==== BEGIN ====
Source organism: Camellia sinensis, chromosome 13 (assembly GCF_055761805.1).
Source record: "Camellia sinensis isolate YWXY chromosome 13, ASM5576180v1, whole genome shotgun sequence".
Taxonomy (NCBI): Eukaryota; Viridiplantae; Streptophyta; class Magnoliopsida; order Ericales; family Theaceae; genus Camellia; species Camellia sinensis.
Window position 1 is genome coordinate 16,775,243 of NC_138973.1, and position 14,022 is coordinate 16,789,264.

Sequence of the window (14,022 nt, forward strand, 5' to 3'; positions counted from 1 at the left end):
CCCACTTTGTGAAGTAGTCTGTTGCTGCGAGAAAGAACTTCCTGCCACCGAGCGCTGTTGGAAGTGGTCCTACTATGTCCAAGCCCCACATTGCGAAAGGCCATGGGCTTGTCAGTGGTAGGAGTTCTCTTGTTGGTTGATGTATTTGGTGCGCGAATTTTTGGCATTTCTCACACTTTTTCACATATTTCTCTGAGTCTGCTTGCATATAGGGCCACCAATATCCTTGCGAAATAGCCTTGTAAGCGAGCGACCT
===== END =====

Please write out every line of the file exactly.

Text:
Source organism: Camellia sinensis, chromosome 13 (assembly GCF_055761805.1).
Source record: "Camellia sinensis isolate YWXY chromosome 13, ASM5576180v1, whole genome shotgun sequence".
Taxonomy (NCBI): Eukaryota; Viridiplantae; Streptophyta; class Magnoliopsida; order Ericales; family Theaceae; genus Camellia; species Camellia sinensis.
Window position 1 is genome coordinate 16,775,243 of NC_138973.1, and position 14,022 is coordinate 16,789,264.

Sequence of the window (14,022 nt, forward strand, 5' to 3'; positions counted from 1 at the left end):
CCCACTTTGTGAAGTAGTCTGTTGCTGCGAGAAAGAACTTCCTGCCACCGAGCGCTGTTGGAAGTGGTCCTACTATGTCCAAGCCCCACATTGCGAAAGGCCATGGGCTTGTCAGTGGTAGGAGTTCTCTTGTTGGTTGATGTATTTGGTGCGCGAATTTTTGGCATTTCTCACACTTTTTCACATATTTCTCTGAGTCTGCTTGCATATAGGGCCACCAATATCCTTGCGAAATAGCCTTGTAAGCGAGCGACCT